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Death

Motivation

By Death, Mindfulness, Values, Wellness, Yoga No Comments

Recently I’ve been thinking about the underlying motivation in different areas of my life. As much I hate to admit it, my interest in fitness first started by reading Cosmopolitan and Glamour magazine articles in high school and college. Thankfully, I evolved beyond that and found running and hiking to be great stress relievers for all of the pressures of Physician Assistant school. If I saw a hill, I couldn’t wait to run up it and clear my mind. Rollerblading, another trend of the times, also gave me a feeling of freedom.

With so much running and no time allocated for stretching, I found yoga as a way to relieve my back pain. My first yoga classes were with a wonderful man at Bally’s Total Fitness in Denver. His yoga was a fusion of Tai Chi and gentle yoga, and I felt so much better on a physical and emotional level. Eventually, I found a yoga studio in Cherry Creek and it became my yoga home. I entered what I like to refer to as my “posture collecting phase.” I was obsessed with inversions, arm balances, and backbends to the point that I ultimately sustained injuries (which have changed the way I now practice yoga). When my kids were babies, then toddlers, yoga was my anchor as I navigated my work-mom balance. I didn’t yet know how to apply yoga off my mat, so I needed classes to create space in my mind.

When I turned 40, things changed. My kids were in school, we sold our business, and I was questioning lots of areas of my life. In addition to doing yoga, I started going to a Lagree Pilates studio and kickboxing gym. I was addicted. Both places provided great physical release, and I became more fit than I ever imagined I would. As I started my journey into teaching yoga, pilates, kickboxing, and personal training, my workouts were an escape for me. With exercise, I was shutting out issues in my marriage, frustrations around parenting, and nagging questions about my career satisfaction and my overall identity. On the outside I looked healthy, but psychologically I was obsessed and borderline panicked by the threat of missing a workout.

As I enter the last bit of my 40s, nutrition, meditation, spending time with my kids, and running a business keep me busy. I still have time to be active, but it’s a healthier mix. I no longer feel the need to do certain things just because I can or should.

The passing of Herald Stout last week has been on my mind. He was a gifted yogi, yoga teacher, and father. I keep asking myself why—he lived a healthy lifestyle and yet was taken way too soon. It’s a reminder that nothing in this world is certain. Harold’s passing inspires me to hone in on my motivation. What are my real priorities and passions? A speaker at the Feel Good Summit I attended in June suggested ditching the Bucket List for a F**k it List—for all those things we know we don’t want to do even though somehow we feel like we should. It’s a list of things we can let go of. This can help when we consider fitness. Do we exercise and do yoga to support our health, to exert control over some aspect of our life, to escape, or to connect with what truly serves us?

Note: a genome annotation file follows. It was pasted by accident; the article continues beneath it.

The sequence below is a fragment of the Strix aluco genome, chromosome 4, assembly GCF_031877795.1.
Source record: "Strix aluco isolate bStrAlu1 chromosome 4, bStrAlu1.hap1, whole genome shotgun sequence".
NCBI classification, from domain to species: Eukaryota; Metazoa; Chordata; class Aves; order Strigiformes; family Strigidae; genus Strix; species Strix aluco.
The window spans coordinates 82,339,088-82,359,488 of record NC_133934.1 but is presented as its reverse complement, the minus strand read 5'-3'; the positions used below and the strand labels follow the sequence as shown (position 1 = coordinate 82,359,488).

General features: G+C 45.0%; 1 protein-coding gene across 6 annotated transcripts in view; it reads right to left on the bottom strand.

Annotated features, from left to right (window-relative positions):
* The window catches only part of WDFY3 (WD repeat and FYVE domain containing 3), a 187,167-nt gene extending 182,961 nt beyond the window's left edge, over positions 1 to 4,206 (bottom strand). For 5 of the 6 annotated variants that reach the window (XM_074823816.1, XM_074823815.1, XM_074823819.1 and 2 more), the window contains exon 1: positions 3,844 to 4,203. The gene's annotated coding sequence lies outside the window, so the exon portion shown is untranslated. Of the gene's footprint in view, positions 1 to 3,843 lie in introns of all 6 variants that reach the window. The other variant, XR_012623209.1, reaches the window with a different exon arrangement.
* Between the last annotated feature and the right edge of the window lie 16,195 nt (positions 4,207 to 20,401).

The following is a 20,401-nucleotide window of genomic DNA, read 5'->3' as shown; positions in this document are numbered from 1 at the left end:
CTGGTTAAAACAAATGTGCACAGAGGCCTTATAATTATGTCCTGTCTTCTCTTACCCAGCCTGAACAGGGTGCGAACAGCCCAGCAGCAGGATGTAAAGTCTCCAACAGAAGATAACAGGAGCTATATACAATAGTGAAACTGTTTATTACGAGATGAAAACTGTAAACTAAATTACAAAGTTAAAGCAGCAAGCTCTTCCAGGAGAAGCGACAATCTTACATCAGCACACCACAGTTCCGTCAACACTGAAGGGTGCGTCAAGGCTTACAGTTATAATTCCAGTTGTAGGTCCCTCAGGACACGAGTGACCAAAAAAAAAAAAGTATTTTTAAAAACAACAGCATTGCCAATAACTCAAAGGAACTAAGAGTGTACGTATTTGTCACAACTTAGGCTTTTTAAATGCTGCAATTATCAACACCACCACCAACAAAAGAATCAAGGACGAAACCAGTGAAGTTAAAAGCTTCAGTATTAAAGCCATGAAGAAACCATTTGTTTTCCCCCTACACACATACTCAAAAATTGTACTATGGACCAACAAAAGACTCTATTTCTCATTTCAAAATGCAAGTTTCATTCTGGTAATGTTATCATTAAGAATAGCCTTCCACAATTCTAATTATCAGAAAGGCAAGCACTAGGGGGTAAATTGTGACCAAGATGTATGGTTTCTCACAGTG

In light and love,

Sandy

Life and Death: From the Heart With Tears

By Death, Health, Values, Wellness, Yoga No Comments

After a long, painful decline in his health, my uncle died today. He suffered with dignity, but he suffered for so many years and this year was by far his worst. I was able to say goodbye to him yesterday, and I’m so thankful for the opportunity to have seen him one last time.

My uncle had a gift of sincerely caring—asking what was new, genuinely wondering what was going on in your life. Sitting and listening, nothing was more important to him at that moment than your every word. It seems such a rarity in our world today to have someone’s completely undivided attention.

Several thoughts have stayed with me over the past 24 hours…. I don’t know how to say goodbye to a loved one who is dying. I wasn’t sure if my uncle knew he was living out his last moments, and it felt wrong to say goodbye if he didn’t know. I was at a loss for words. I tend to see things clinically, focusing on the medical aspects, but this time was different: it was my family and I felt clueless. As I left, my uncle’s eyes opened and met mine, and he gave me a little smile. His smile told me I was important to him, and I think he understood.

Some things I have noticed on the day a loved one dies…. The sunset is more brilliant and personal, as if my uncle is communicating his peace. My spirituality feels more vibrant and personal. I feel God’s hand in my environment and life. I see the contrast of health, laughter, physical activity, playfulness, and peace versus darkness, pain, suffering, and loss of dignity.

Driving back from Denver I heard Tim McGraw’s song “Live Like You Were Dying.”

Someday I hope you get the chance

To live like you were dying…

Like tomorrow was a gift and you’ve got eternity

To think about what you would do with it…

In yoga, we practice staying present in our lives. On the day a loved one dies, this practice truly resonates.

Enjoy these last few weeks of summer. Do something a little bit outside your box. Be playful. Look at the sunset a few minutes longer. Call a relative or a friend and tell them how much they mean to you. Share a laugh. Most of all, give your whole attention to the person right in front of you. That’s where there’s meaning.

In light and love,

Sandy

In memory of John  ::  December 8, 1935 ~ July 30, 2017